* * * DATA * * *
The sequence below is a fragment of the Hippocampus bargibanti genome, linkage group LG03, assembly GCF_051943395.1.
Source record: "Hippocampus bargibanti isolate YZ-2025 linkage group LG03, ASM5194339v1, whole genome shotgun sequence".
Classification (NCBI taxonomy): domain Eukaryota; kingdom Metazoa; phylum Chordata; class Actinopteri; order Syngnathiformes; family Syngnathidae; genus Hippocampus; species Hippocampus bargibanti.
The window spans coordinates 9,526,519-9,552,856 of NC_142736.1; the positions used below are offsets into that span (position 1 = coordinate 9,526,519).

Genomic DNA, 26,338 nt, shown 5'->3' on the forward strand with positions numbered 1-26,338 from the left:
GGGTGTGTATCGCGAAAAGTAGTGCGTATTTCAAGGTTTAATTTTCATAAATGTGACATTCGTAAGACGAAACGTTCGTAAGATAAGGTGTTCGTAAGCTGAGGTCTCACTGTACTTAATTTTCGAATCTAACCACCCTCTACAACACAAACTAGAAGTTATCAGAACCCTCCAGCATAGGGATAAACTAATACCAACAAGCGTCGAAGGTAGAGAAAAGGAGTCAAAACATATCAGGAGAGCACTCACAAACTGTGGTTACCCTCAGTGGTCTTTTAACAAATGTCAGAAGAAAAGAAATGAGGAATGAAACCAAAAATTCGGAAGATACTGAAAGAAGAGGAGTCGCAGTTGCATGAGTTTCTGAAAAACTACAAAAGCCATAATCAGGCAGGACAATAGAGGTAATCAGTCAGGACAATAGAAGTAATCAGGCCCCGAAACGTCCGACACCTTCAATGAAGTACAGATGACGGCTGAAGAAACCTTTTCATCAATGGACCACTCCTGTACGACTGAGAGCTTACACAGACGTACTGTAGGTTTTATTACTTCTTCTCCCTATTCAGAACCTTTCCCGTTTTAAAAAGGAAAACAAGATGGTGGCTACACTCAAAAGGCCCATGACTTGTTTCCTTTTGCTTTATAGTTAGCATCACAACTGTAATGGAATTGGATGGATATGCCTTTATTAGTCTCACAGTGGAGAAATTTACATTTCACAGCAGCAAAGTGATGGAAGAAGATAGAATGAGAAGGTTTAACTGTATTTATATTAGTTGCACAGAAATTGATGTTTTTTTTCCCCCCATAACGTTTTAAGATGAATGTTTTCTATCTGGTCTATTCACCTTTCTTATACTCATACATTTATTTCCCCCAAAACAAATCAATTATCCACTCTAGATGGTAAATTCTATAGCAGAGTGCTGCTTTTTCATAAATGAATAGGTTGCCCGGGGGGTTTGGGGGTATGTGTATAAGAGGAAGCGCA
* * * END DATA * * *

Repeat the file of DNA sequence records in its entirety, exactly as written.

The sequence below is a fragment of the Hippocampus bargibanti genome, linkage group LG03, assembly GCF_051943395.1.
Source record: "Hippocampus bargibanti isolate YZ-2025 linkage group LG03, ASM5194339v1, whole genome shotgun sequence".
Classification (NCBI taxonomy): domain Eukaryota; kingdom Metazoa; phylum Chordata; class Actinopteri; order Syngnathiformes; family Syngnathidae; genus Hippocampus; species Hippocampus bargibanti.
The window spans coordinates 9,526,519-9,552,856 of NC_142736.1; the positions used below are offsets into that span (position 1 = coordinate 9,526,519).

Genomic DNA, 26,338 nt, shown 5'->3' on the forward strand with positions numbered 1-26,338 from the left:
GGGTGTGTATCGCGAAAAGTAGTGCGTATTTCAAGGTTTAATTTTCATAAATGTGACATTCGTAAGACGAAACGTTCGTAAGATAAGGTGTTCGTAAGCTGAGGTCTCACTGTACTTAATTTTCGAATCTAACCACCCTCTACAACACAAACTAGAAGTTATCAGAACCCTCCAGCATAGGGATAAACTAATACCAACAAGCGTCGAAGGTAGAGAAAAGGAGTCAAAACATATCAGGAGAGCACTCACAAACTGTGGTTACCCTCAGTGGTCTTTTAACAAATGTCAGAAGAAAAGAAATGAGGAATGAAACCAAAAATTCGGAAGATACTGAAAGAAGAGGAGTCGCAGTTGCATGAGTTTCTGAAAAACTACAAAAGCCATAATCAGGCAGGACAATAGAGGTAATCAGTCAGGACAATAGAAGTAATCAGGCCCCGAAACGTCCGACACCTTCAATGAAGTACAGATGACGGCTGAAGAAACCTTTTCATCAATGGACCACTCCTGTACGACTGAGAGCTTACACAGACGTACTGTAGGTTTTATTACTTCTTCTCCCTATTCAGAACCTTTCCCGTTTTAAAAAGGAAAACAAGATGGTGGCTACACTCAAAAGGCCCATGACTTGTTTCCTTTTGCTTTATAGTTAGCATCACAACTGTAATGGAATTGGATGGATATGCCTTTATTAGTCTCACAGTGGAGAAATTTACATTTCACAGCAGCAAAGTGATGGAAGAAGATAGAATGAGAAGGTTTAACTGTATTTATATTAGTTGCACAGAAATTGATGTTTTTTTTCCCCCCATAACGTTTTAAGATGAATGTTTTCTATCTGGTCTATTCACCTTTCTTATACTCATACATTTATTTCCCCCAAAACAAATCAATTATCCACTCTAGATGGTAAATTCTATAGCAGAGTGCTGCTTTTTCATAAATGAATAGGTTGCCCGGGGGGTTTGGGGGTATGTGTATAAGAGGAAGCGCA